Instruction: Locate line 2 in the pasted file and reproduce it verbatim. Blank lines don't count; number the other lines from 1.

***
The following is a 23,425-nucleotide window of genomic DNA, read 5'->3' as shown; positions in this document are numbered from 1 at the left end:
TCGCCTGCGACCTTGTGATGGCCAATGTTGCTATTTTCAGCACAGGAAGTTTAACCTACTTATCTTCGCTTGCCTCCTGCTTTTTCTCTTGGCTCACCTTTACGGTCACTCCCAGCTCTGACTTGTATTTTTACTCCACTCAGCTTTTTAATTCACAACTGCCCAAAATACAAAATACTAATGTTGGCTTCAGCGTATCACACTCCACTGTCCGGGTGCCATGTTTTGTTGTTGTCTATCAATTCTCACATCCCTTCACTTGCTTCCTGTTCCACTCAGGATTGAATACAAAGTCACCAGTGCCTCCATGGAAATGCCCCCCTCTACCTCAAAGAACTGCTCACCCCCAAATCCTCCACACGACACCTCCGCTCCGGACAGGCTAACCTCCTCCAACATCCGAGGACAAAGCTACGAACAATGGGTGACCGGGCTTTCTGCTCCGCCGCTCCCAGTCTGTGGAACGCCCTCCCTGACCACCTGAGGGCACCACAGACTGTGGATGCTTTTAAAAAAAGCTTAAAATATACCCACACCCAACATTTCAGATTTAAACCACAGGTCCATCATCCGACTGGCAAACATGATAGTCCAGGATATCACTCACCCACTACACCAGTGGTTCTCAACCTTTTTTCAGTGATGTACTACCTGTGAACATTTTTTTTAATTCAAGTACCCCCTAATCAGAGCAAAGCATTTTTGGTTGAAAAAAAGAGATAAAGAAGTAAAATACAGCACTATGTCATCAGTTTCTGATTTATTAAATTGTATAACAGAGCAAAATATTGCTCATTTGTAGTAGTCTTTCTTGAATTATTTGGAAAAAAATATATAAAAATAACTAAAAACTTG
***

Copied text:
TCGCCTGCGACCTTGTGATGGCCAATGTTGCTATTTTCAGCACAGGAAGTTTAACCTACTTATCTTCGCTTGCCTCCTGCTTTTTCTCTTGGCTCACCTTTACGGTCACTCCCAGCTCTGACTTGTATTTTTACTCCACTCAGCTTTTTAATTCACAACTGCCCAAAATACAAAATACTAATGTTGGCTTCAGCGTATCACACTCCACTGTCCGGGTGCCATGTTTTGTTGTTGTCTATCAATTCTCACATCCCTTCACTTGCTTCCTGTTCCACTCAGGATTGAATACAAAGTCACCAGTGCCTCCATGGAAATGCCCCCCTCTACCTCAAAGAACTGCTCACCCCCAAATCCTCCACACGACACCTCCGCTCCGGACAGGCTAACCTCCTCCAACATCCGAGGACAAAGCTACGAACAATGGGTGACCGGGCTTTCTGCTCCGCCGCTCCCAGTCTGTGGAACGCCCTCCCTGACCACCTGAGGGCACCACAGACTGTGGATGCTTTTAAAAAAAGCTTAAAATATACCCACACCCAACATTTCAGATTTAAACCACAGGTCCATCATCCGACTGGCAAACATGATAGTCCAGGATATCACTCACCCACTACACCAGTGGTTCTCAACCTTTTTTCAGTGATGTACTACCTGTGAACATTTTTTTTAATTCAAGTACCCCCTAATCAGAGCAAAGCATTTTTGGTTGAAAAAAAGAGATAAAGAAGTAAAATACAGCACTATGTCATCAGTTTCTGATTTATTAAATTGTATAACAGAGCAAAATATTGCTCATTTGTAGTAGTCTTTCTTGAATTATTTGGAAAAAAATATATAAAAATAACTAAAAACTTG